Review: Marco Pellegrino is Ancut, and here he make his debut on Wicked Bass with more fresh cuts that show off his ever evolving style. His opening statement is a strong one that finds him making his machines really dance - the drums are bumpy, the pads soulful, but there is a lithe looseness to the whole thing that stands it out. After "Sinergia", "Renaissance" is a more wonky late night tech house workout with twisted pads and spinning hi hats underpinned by double kicks. Innershades remixes with a slick Chicago energy and analogue hits, then "Stasis" trips you out with bubbly acid lines, smeared pads and the sort of dreamy emotions that capture your imagination at 4am.
Jared Wilson - "Lynnwood2 Northgate Transit Center" (6:39)
Sohrab - "Sinking" (6:42)
KCLF - "Reloaded 9615" (4:17)
Review: Undersound Recordings hit release number 15 with a various artist EP that packs four vital techno punches. Audio Quest's "The Mental Screen" kicks off with some old school techno that recalls the sound of legendary Dutch label Djax-Up. It's filled with metallic snare sounds and deep space bleeps. Jared Wilson of course brings the acid that has defined his output for years, and Sohrab get busy with a kicking number and some busy melody patterns. KCLF closes out with twisted bass and shiny chords that look back to go forwards with "Reloaded 9615".
Review: Modularz presents a new release by Japanese producer Hattori Hanzo - recorded in seclusion in a studio near the mountains of Mt.Fuji Japan - Hattori delivers a great body of work focused on Extremely functional tracks with lots of driving rhythms, space influenced hypnotic grooves with the right amount of tension and drama. This is a sure thing get it quick - TIP!
Review: Donnell Knox and Mark Hawkins, better known as D-Knox and Marquis Hawkes respectfully, team up for a collaborative EP on Sonic Mind that speaks to their respective roots in underground techno reaching back to the 90s. "Kalamazoo" is a tough and clattering jacker with out-of-phase organ lines to send your mind spinning, while "Not The DX100" brings things front and centre for a comparatively direct, acidic workout. "Halfway" ramps up the melodic content as a displaced vocal celebrates Kalamazoo's location between Chicago and Detroit, and then "Just Let Me Go" completes the set with a tough and bumping vocal house cut.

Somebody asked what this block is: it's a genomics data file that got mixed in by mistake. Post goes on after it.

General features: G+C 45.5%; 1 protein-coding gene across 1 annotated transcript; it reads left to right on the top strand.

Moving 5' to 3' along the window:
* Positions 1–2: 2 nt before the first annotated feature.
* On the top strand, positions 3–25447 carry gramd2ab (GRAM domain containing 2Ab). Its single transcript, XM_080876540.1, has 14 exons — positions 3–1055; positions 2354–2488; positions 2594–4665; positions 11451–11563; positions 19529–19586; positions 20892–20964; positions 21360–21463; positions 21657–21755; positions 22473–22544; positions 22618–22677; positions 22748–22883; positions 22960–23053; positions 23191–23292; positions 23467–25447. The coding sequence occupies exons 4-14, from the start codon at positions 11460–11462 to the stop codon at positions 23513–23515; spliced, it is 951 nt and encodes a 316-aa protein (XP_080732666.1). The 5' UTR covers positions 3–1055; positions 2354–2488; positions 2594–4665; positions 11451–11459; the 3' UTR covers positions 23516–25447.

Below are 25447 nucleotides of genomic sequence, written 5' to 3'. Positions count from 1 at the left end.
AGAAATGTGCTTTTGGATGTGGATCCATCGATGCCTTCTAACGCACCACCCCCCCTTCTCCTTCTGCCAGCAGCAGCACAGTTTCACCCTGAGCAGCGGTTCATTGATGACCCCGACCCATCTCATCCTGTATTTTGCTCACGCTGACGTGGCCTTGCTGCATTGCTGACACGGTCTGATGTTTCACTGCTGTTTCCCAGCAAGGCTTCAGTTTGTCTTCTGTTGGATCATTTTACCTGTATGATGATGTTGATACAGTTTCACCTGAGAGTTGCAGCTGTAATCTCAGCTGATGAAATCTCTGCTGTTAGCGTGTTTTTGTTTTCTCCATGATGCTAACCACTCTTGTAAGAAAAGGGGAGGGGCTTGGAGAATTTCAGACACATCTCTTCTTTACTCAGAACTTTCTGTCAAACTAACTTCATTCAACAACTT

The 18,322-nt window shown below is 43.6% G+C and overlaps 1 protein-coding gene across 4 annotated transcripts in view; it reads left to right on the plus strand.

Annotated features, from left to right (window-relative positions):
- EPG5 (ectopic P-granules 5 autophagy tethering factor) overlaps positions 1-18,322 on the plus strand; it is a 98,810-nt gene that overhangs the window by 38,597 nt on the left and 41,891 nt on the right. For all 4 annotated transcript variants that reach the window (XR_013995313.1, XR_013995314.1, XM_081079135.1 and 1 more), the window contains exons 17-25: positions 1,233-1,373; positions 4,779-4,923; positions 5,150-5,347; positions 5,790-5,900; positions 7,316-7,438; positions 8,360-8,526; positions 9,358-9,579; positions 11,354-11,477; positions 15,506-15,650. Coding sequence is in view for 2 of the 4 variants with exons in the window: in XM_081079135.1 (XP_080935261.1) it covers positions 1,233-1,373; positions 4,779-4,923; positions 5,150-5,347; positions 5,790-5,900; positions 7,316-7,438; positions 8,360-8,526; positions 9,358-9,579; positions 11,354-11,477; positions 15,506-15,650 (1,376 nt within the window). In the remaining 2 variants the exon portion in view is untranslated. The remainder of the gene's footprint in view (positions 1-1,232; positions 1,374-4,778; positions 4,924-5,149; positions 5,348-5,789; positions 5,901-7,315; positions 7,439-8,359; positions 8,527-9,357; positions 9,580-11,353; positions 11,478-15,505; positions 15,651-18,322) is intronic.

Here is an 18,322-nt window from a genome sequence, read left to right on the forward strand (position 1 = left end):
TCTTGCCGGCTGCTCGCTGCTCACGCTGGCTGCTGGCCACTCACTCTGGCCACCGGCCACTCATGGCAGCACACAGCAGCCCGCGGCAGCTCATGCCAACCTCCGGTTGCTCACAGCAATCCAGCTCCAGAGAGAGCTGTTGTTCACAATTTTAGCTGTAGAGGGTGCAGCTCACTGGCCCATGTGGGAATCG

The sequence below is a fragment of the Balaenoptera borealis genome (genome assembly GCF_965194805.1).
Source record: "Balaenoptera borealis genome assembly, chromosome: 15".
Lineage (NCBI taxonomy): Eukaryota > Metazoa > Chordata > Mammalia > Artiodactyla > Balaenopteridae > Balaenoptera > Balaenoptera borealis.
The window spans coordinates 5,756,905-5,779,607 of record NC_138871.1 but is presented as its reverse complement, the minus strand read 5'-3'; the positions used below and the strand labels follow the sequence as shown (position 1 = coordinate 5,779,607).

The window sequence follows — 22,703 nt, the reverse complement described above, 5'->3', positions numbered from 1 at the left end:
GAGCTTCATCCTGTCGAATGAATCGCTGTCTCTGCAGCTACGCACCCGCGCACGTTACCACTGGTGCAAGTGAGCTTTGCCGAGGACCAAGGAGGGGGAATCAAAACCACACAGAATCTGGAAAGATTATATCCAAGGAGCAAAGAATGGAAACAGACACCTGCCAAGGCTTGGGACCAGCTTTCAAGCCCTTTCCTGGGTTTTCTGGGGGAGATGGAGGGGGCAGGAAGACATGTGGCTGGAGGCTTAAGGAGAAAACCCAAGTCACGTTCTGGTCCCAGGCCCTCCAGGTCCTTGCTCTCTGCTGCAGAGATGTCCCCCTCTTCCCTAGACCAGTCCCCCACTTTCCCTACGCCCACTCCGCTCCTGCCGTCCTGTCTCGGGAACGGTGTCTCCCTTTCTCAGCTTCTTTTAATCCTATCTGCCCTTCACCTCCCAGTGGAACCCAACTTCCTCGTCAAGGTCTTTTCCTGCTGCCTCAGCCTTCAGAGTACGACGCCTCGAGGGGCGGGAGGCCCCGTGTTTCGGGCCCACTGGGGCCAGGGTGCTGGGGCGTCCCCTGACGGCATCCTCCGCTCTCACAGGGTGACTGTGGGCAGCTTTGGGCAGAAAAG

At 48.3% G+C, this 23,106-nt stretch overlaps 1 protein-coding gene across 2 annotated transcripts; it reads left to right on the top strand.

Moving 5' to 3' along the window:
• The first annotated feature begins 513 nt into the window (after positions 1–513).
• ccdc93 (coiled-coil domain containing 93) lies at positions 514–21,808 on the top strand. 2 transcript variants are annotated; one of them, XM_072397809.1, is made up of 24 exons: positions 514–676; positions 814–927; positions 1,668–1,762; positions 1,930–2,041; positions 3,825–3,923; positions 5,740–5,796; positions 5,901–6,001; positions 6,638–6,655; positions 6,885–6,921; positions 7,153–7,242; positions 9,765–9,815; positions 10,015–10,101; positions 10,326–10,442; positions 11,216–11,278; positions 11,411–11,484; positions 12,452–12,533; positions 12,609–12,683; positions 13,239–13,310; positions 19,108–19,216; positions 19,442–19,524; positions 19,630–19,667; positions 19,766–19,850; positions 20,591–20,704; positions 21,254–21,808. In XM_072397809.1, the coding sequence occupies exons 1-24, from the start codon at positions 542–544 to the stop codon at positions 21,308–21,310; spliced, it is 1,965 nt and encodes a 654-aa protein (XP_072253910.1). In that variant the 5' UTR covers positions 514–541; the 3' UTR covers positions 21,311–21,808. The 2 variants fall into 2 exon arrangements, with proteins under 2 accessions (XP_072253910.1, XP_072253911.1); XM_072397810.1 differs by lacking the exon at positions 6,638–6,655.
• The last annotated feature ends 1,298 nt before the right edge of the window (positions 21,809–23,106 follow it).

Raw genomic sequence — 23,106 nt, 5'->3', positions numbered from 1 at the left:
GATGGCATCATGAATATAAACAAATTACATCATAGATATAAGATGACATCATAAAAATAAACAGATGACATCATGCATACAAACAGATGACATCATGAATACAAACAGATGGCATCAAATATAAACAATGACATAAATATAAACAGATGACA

Review: Nite Fleit has had a barnstorming couple of years with drops on Planet Euphorique and Unknown To The Unknown, a team-up with Mall Grab on Looking For Trouble and now this rabid electro stormer on Helena Hauff's Return To Disorder label. Compared to some of the grungier, punk-inflected electro you'd expect to find on the label, this is bright, bold, big-room stuff with plenty of ravey motifs to move large masses of bodies. "Empty Nest Syndrome" is hyped up to 11 while "Naive" pivots around a hard as nails electro beat. Watch out for the mad arps on "Can't You See" and "Rebel Faction" too - they're gunning for your cerebellum and you should take heed.
Review: Over the course of their six-year career, French twosome Nummer have slowly morphed from fresh-faced angular techno enthusiasts, to makers of admired electronic music rooted in a widescreen and nuanced musical vision. Their growing maturity is much in evidence on "Night Confidence", an EP that effortlessly flits between deep, dreamy and delay-laden lo-fi deep house bliss ("Sea Junkies"), sleazy, acid-fired, alien-sounding late night house weirdness ("Hassen (Dub)"), extra-percussive fusions of Burrell Brothers style deep house and new age beauty ("Kyoto's Forest"), and the wonderful analogue/organic fusion that is rolling, outer-space house jam "Windchill". An inspired EP from a duo whose music is sounding fresher than ever.